While WLS is expected to lessen the amount of afternoon traffic updates once Steve Dahl makes his debut in November, WGN is aiming to make another lunge at WBBM. According to a Chicago Tribune piece last month, WGN is in the midst of tinkering with its overall news coverage in response to losing the Chicago Cubs to WBBM.  The hiring of longtime television anchor Anna Davlantes to report on trending stories along with the addition of “Business Lunch” to the 12 p.m. hour of Bob Sirott and Marianne Murciano’s afternoon show are two prime examples of how they are attempting to bolster it’s news presence. WGN is also aiming to expand their ability towards more original reporting. The ultimate end-game is to establish a more extensive news team that can potentially attract displaced news seekers once Cubs games pre-empt WBBM’s all-news format starting next spring.

At least such attempts are seemingly genuine, unlike the empty maneuver of re-branding the station as “News 720 WGN” back in 2010 under the volatile leadership of the late Kevin Metheny.

While I am not fully pleased with many of the past year’s programming changes made by WGN President and General Manager Jimmy de Castro, I have to give him credit for continuing to maintain a prominently all-live and all-local talk station. Even though I believe many of his programming choices (or choices that he ultimately approved of) have been absolutely mind-numbing, WGN is one of only a few unique talk stations in the country that have avoided much of the cutbacks, layoffs, syndication and brokered programming. The enhancing of its news department is one more example of WGN’s willingness to spend more money while every other station seemingly finds new ways to cut back.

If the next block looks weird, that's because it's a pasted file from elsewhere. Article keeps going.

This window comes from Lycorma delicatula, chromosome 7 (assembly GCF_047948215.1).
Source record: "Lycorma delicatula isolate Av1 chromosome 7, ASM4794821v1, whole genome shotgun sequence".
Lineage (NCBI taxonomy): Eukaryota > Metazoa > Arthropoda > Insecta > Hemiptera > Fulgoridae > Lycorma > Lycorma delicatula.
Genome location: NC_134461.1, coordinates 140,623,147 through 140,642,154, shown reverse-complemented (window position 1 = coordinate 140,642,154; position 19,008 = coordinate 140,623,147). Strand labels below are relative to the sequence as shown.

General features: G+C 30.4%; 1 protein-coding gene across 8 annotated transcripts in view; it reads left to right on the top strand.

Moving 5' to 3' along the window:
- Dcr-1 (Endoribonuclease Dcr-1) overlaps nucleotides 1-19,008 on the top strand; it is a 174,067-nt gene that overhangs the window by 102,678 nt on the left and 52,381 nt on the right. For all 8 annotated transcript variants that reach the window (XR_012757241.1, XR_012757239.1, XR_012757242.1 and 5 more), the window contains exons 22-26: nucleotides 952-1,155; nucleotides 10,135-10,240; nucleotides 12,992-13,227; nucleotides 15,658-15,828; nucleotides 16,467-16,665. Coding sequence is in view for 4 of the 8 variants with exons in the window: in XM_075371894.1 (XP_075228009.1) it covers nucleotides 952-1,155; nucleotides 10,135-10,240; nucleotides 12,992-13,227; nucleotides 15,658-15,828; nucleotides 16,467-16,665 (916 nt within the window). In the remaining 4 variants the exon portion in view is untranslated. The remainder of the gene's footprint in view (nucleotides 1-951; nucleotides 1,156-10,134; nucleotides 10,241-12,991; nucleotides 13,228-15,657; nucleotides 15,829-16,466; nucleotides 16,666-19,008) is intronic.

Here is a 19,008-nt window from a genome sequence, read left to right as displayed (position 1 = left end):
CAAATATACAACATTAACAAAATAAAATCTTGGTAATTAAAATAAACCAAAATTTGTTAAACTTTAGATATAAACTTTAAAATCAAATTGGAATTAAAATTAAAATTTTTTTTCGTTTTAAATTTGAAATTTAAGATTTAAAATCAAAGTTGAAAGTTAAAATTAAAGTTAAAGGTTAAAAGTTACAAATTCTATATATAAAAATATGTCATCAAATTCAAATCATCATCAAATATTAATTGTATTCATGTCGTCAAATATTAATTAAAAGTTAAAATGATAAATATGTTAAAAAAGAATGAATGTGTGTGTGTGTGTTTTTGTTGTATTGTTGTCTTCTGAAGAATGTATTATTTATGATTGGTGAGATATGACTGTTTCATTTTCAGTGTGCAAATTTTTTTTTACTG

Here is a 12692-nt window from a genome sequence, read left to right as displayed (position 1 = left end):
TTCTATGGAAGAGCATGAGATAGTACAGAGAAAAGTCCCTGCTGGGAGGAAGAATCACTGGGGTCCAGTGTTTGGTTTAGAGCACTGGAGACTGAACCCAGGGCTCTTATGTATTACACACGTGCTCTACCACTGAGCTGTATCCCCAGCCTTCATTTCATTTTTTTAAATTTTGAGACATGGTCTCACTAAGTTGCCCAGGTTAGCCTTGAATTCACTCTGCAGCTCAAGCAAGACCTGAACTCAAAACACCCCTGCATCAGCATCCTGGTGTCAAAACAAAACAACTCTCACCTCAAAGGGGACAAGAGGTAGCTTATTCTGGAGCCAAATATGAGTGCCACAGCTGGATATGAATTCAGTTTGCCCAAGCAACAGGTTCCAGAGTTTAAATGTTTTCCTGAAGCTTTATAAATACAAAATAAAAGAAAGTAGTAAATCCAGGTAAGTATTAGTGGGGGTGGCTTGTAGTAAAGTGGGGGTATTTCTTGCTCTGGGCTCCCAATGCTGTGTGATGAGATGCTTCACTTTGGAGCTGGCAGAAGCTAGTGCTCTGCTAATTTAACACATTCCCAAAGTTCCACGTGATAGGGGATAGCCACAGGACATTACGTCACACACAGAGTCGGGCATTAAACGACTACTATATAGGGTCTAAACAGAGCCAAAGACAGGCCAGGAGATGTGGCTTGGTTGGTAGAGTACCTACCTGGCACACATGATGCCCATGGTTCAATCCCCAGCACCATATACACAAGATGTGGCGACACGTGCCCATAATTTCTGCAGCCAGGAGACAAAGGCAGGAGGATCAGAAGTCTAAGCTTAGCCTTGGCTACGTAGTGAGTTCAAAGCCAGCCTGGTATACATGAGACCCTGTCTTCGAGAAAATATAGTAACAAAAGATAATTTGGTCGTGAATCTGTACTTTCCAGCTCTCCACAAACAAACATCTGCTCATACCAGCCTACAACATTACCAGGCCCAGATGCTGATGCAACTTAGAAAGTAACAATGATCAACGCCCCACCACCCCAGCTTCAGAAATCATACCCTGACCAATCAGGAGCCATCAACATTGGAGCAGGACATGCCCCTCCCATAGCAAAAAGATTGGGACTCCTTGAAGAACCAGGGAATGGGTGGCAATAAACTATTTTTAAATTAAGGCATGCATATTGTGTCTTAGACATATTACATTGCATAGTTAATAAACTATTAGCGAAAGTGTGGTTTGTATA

However, I have to think that such attempts to win over WBBM’s audience may potentially turn into a wasted effort. While the Cubs will pre-empt WBBM’s all-news format on AM 780, its FM 105.9 simulcast will continue airing all-news uninterrupted. I reckon the vast majority of WBBM’s listeners in the Chicago metro area will have no trouble switching to 105.9 on the FM band — especially since the simulcast has been inexistence since August, 2011. Any regular WBBM listener should at the very least be vaguely aware that a FM simulcast exists. WBBM has gone out of its way to include 105.9 in its overall branding.

Asides from those outside the FM 105.9 listening range or those unable to or unwilling to listen via online, how many displaced AM 780 listeners can WGN realistically expect to gain?